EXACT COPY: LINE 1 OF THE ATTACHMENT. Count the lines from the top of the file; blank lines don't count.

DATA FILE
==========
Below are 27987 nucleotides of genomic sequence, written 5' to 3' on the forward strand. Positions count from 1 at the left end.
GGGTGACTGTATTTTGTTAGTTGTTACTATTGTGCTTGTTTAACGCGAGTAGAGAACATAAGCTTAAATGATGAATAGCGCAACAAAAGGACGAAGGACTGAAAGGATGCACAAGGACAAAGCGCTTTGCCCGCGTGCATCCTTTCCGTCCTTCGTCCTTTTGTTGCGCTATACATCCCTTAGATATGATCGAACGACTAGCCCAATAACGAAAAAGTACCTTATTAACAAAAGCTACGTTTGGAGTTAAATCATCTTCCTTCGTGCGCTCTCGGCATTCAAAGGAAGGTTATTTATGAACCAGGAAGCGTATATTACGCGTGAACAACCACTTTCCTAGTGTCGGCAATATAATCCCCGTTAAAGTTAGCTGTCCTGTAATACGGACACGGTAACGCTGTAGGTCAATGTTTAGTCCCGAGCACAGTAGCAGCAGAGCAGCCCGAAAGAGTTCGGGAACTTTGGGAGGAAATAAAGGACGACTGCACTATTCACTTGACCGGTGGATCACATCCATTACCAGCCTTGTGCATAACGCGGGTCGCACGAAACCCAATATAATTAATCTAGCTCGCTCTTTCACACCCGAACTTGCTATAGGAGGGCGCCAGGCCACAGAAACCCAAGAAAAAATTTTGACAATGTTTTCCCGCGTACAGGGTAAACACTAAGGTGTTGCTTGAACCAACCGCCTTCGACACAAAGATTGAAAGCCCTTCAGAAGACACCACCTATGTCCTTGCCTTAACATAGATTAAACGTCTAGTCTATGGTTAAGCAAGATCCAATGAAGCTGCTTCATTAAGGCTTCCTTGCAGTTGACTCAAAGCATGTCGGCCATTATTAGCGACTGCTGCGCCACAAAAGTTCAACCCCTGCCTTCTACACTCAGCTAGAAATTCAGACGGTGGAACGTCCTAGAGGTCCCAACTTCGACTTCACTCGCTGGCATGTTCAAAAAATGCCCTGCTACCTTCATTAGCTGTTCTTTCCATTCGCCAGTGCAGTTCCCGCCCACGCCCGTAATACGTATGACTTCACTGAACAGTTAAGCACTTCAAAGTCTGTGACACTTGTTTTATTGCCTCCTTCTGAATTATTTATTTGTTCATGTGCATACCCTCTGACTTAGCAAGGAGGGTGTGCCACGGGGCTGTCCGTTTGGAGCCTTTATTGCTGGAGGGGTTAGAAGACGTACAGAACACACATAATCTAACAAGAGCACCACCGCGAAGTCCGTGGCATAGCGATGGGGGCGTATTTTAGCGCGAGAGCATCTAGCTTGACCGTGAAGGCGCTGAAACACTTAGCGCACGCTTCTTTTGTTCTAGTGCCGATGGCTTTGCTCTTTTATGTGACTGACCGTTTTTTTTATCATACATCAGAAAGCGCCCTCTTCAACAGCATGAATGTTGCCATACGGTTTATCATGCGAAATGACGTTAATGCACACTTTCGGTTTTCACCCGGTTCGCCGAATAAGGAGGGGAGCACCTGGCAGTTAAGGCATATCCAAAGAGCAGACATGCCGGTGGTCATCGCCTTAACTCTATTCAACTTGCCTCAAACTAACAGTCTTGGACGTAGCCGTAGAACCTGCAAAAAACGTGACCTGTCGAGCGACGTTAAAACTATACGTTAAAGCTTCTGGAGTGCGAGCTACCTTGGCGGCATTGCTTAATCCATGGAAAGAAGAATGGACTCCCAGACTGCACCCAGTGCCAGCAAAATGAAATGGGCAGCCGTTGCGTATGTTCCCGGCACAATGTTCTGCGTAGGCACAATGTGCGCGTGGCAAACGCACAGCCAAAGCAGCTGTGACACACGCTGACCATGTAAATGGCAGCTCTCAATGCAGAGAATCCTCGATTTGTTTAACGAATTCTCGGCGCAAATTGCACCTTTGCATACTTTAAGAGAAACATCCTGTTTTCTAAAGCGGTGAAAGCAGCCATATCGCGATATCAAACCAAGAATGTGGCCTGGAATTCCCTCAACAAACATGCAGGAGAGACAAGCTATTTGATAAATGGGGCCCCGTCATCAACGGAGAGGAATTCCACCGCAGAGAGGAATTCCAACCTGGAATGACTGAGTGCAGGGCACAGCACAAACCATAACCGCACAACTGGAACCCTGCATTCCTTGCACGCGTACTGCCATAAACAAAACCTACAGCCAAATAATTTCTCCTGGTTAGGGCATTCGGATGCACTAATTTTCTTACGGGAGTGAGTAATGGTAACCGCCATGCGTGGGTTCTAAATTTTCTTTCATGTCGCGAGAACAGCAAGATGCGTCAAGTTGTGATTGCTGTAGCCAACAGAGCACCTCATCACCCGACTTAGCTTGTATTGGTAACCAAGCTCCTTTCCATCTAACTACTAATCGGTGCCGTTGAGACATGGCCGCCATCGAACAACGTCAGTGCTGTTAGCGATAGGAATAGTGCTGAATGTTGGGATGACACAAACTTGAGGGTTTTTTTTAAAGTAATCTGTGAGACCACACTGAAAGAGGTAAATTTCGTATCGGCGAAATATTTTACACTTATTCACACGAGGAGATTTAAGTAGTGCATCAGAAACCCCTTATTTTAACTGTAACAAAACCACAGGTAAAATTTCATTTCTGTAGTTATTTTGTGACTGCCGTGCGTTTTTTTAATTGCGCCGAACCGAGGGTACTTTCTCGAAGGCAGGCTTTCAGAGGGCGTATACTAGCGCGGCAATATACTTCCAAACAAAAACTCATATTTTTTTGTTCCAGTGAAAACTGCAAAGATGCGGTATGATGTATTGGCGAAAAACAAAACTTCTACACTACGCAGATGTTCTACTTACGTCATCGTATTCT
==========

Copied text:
Below are 27987 nucleotides of genomic sequence, written 5' to 3' on the forward strand. Positions count from 1 at the left end.